Do you have the spirit of en­ter­prise?

Th­ese signs in­di­cate that you are yet to de­velop an en­tre­pre­neur­ial mind­set and not ready to set up your own com­pany

The Times of India (New Delhi edition) - - TIMES NATION -

De­spite the en­tre­pre­neur­ial hype of the Sil­i­con Val­ley era, not ev­ery­one is suited to own­ing a busi­ness. There’s no shame if you are hap­pier as an em­ployee, as some peo­ple don’t have an en­tre­pre­neur­ial mind­set. “Start­ing and grow­ing a busi­ness takes a lot of en­ergy. It’s very risky,” Rani Langer-Croager, the co­founder of Up­tima Busi­ness Boot­camp, says. Though you can de­velop en­tre­pre­neur­ial t raits, your busi­ness would need to be some­thing ‘that you can’t not do’. From is­sues of risk ap­petite to mat­ters of per­sonal fi­nance, here are the five signs you might want to keep your day job, at least for now.

Here’s the harsh re­al­ity of start­ing a busi­ness: around 70 per cent of star­tups are no longer in busi­ness by year 10. Even if your prod­uct or ser­vice is fan­tas­tic, there are a host of snags you can hit, from run­ning out of money to run­ning out of steam. To deal with this risk, ev­ery en­tre­pre­neur should go into this with his own time­line for when he ex­pects the busi­ness to turn a profit — and pay its founder a salary. In other words, fig­ure out how long you can af­ford to al­low your busi­ness to grow with­out get­ting some­thing back from it, know­ing that there’s a chance your startup might never turn a profit.

“Peo­ple who are in a scarcity mind­set think there aren’t enough op­por­tu­ni­ties or re­sources for them,” Langer-Croager says. This can re­sult in a sense of des­per­a­tion that can lead you to pur­sue av­enues that hurt your busi­ness, rather than hold­ing out for bet­ter op­por­tu­ni­ties. This is a pit­fall even for sea­soned busi­ness own­ers dur­ing down times. It’s cru­cial for an en­tre­pre­neur to un­der­stand his or her busi­ness fi­nances. If you’re not keep­ing tabs on your fi­nan­cials, you could miss im­por­tant clues that you need to ad­just your plan based on ac­tual rather than pro­jected per­for­mance. When you’re not do­ing that back­end fi­nan­cial work, it can lead to mak­ing emo­tional de­ci­sions as op­posed to in­formed de­ci­sions. And that could spell dis­as­ter for your startup.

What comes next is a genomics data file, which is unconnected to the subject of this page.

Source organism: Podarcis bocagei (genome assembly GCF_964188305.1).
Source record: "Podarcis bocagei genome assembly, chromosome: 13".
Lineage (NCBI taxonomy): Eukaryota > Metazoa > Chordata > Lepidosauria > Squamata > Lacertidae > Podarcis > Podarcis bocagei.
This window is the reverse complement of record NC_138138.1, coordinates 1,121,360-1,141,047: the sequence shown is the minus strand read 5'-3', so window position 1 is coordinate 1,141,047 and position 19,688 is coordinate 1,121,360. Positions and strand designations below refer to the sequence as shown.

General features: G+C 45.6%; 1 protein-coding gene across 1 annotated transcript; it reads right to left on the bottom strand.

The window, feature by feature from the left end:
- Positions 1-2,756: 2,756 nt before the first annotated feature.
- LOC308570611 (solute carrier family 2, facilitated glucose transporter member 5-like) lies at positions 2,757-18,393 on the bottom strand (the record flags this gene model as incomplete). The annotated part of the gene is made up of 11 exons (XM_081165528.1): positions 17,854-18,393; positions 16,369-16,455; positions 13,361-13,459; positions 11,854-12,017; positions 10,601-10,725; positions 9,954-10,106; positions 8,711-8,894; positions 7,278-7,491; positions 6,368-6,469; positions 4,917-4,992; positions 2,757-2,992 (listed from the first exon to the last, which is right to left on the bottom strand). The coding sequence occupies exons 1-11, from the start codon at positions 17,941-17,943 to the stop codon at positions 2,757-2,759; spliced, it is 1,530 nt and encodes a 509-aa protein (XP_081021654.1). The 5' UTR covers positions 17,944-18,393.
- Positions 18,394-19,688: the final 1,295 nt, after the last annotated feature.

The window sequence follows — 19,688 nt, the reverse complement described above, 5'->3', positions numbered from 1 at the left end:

“There comes a point where to grow the busi­ness, you re­ally need to hire peo­ple, so you can del­e­gate ac­tiv­i­ties that are no longer a good use of your time,” Langer- Croager says. Too much boot­strap­ping (found- ing and run­ning a com­pany from lim­ited per­sonal cap­i­tal) can stunt your busi­ness growth by deny­ing it re­sources at a crit­i­cal time. But a busi­ness loan could put you on the hook for the debt you will re­pay for years if the busi­ness fails. The ques­tion comes back to this: how much risk are you com­fort­able with? You need to be out there and tell the world about your prod­uct. If you can’t over­come your fear of be­ing seen, en­trepreneur­ship is prob­a­bly not your thing.

Usual ly, when you’re in the city, liv­ing a mun­dane life, you need to spend a lot of time to know who your part­ner re­ally i s. A t rip can change this as you get a chance to be com­pletely trans­par­ent.

While t rav­el­ling, you get to dis­cover your part­ner’s f laws, short­com­ings, vul-

A sur­vey con­ducted by the US Travel As­so­ci­a­tion sug­gested that trav­el­ling with your part­ner is more likely to cre­ate a spark of ro­mance in your re­la­tion­ship than a gift. Ac­cord­ing to the sur­vey, 77 per cent of those who travel with their sig­nif­i­cant other have ad­mit­ted t hat they have a good, happy and in­ti­mate sex life.

Ka­t­rina Kaif says, “As lifechanges di­rec­tion, I’ll flow with it”

Mi­crosoft founder Bill Gates once said, “To win big, you some­times have to take big risks.”

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